And on it goes …

Newish awning shades the dining room in the morning, which is nice.

I DON’T RECALL when we started our stay-home routine. Been a few weeks, but when you get older, you lose track of time. Time often flies incredibly fast.

Like a bullet.

The grass is growing yellow, but some plants are blooming. The bride’s bouquets and the red-hot pokers. The two datura bushes are coming back in force, and both have flowers.

Red-hot poker or, as it’s dubbed in Spanish, a cigarette.

Yesterday, I briefly dreamed of a jailbreak. Near the Bodega Aurrera supermarket on the route toward downtown you’ll find a Japanese restaurant, fairly new. We did a jailbreak a couple of weeks ago and ate lunch there in the open air. Seemed okay, and we know the owners a bit. They seem smart, health-wise.

But then I thought, just hang in there for a few weeks more. Life will return to normal, and we make good lunches here at home. Before the Kung Flu descended, we ate lunch in restaurants four days a week. The memories!

A big change happened this morning. Since we ran out of biscuits that we buy in a pastry shop on the main plaza downtown — we don’t go there these days — we’ve returned to bagels and Philly cheese for first breakfast. Been months since we did that.

I anticipated this and bought the bagels and cheese last Monday during our weekly shopping visit to the state capital. I think ahead, which is not as common a personality trait as you might believe. Only the sharp possess it.

This morning I’ll hose down the yard plants, which I do now and then, just the plants, not the grass which I want to remain dormant and dry. Lunch will be spinach-cheese ravioli that I bought in Costco. Just have to boil it and apply jarred tomato sauce.

The excitement builds. I dream of sushi.

Neighborhood rhythm

ONE ASPECT of being mostly homebound is that I’m learning a bit more about my ramshackle barrio.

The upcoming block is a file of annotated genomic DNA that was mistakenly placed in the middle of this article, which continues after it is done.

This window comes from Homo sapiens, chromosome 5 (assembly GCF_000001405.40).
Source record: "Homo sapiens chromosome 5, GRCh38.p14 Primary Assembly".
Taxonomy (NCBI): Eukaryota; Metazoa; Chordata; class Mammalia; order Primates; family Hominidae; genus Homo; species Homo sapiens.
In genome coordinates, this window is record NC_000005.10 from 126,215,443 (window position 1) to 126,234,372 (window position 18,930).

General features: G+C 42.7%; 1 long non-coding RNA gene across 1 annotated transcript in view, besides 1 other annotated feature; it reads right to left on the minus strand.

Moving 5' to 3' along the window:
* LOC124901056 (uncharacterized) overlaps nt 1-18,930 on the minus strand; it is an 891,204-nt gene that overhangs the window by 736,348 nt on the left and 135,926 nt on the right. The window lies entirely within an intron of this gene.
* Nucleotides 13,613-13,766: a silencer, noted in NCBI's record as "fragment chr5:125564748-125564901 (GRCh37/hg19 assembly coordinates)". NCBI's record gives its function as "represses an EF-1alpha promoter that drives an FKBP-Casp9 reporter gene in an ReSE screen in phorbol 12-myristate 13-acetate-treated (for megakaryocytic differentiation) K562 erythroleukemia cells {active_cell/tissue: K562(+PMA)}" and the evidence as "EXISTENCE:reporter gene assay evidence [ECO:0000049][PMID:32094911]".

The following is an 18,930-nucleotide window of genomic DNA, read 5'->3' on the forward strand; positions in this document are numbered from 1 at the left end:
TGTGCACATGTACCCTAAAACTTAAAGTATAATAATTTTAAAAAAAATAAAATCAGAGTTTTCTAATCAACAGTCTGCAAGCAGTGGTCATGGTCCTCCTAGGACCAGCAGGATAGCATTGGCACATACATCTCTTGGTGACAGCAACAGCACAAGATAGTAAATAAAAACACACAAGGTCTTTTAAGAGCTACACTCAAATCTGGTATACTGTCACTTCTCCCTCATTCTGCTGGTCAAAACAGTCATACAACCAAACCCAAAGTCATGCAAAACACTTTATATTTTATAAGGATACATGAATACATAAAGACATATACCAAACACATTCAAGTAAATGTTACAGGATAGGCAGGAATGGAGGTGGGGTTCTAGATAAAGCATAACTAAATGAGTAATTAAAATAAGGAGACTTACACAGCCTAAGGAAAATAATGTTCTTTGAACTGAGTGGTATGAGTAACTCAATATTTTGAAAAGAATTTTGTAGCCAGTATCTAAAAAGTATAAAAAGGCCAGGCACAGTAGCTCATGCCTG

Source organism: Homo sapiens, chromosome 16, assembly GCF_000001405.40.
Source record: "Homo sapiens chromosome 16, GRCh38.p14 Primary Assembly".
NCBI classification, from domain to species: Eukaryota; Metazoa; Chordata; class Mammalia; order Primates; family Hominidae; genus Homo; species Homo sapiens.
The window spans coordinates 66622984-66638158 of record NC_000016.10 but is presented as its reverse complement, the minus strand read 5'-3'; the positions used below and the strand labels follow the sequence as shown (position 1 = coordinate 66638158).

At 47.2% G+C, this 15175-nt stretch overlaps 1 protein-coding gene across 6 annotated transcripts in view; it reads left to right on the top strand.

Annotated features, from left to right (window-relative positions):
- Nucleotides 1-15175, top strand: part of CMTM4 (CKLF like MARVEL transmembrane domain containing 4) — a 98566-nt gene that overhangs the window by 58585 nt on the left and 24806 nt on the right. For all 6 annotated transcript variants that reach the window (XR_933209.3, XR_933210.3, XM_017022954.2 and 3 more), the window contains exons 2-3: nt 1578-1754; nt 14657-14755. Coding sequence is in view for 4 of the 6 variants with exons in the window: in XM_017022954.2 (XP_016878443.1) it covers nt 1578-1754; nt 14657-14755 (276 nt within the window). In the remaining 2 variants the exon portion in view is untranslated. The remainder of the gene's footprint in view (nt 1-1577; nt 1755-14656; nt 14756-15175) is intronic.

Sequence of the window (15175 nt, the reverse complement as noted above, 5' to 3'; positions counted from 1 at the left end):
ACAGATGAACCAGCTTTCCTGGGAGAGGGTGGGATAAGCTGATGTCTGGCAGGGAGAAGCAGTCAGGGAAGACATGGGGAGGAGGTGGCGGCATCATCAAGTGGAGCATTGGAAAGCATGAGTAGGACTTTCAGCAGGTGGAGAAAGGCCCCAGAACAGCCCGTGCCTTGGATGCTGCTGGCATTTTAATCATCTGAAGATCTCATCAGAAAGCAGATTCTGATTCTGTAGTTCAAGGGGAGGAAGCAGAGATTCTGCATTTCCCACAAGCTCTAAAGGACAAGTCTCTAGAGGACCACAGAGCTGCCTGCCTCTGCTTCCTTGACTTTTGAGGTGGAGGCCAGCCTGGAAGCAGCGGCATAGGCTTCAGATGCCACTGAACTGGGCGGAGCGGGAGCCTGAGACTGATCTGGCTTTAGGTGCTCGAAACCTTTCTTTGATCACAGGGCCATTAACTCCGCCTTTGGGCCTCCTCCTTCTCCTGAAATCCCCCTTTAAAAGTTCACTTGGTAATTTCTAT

My child bride mentioned this morning that the birds start singing at 6 a.m. and the roosters at 7. Of course, this has nothing to do with being homebound because we’ve always been here at dawn, but I’d never noticed the fowls’ different singing schedules.

Yesterday I mentioned to her that there seem to be a plethora of garbage pickups. She replied that it’s more noticeable because we’re here all day, unlike before. We don’t put our garbage out on the street because that’s not how it works.

Garbage trucks, some municipal and some private, pass by randomly, it appears. They all clang a cow bell to announce their presence. You grab your garbage and rush outside to hand it over and leave a tip. But I rarely use that system. Too much hurry.

It does not suit a lazy man.

When trash accumulates, I toss the bags into the Honda and drive to a spot behind a municipal market on the ring road. A dumptruck waits there from 4 till 6 p.m. It’s primarily to collect trash from the municipal market, but anyone can leave garbage.

The driver/trash collector is a fine fellow, always smiling, who doesn’t seem to mind being a garbage man. It’s an honorable profession, I think. Underappreciated.

I always tip him 20 pesos, and last Christmas I gave him 100 pesos. It occurred to me later that a bigger bonus would have been better, and if I’m alive in December, I’ll give him 200 at least, just for his smile. I detoured from that routine a few days ago, and lugged trash out to a passing truck behind the Hacienda. Another 20 pesos.

This morning was interrupted by a haircut, mine, the second homemade trim in the past few weeks. We have clippers, and I sat on the upstairs terraza while my child bride refreshed my buzzcut. Meanwhile, the full beard continues to grow.

48114538163_8630d6065d_oI’ve not sported a full beard in 30 years, just a large goatee, which a late friend told me looked pansy-ass, or something like that. I don’t care. Here’s how full coverage looked 30 years ago, a passport photo.

In my mid-40s and already turning gray.

My father had the same issue, so I inherited it.

I did some nasty business this morning. While my child bride was inside knitting, not paying mind to anything else, I was out in the yard delivering discipline to the loquat tree that has the audacity to start growing again.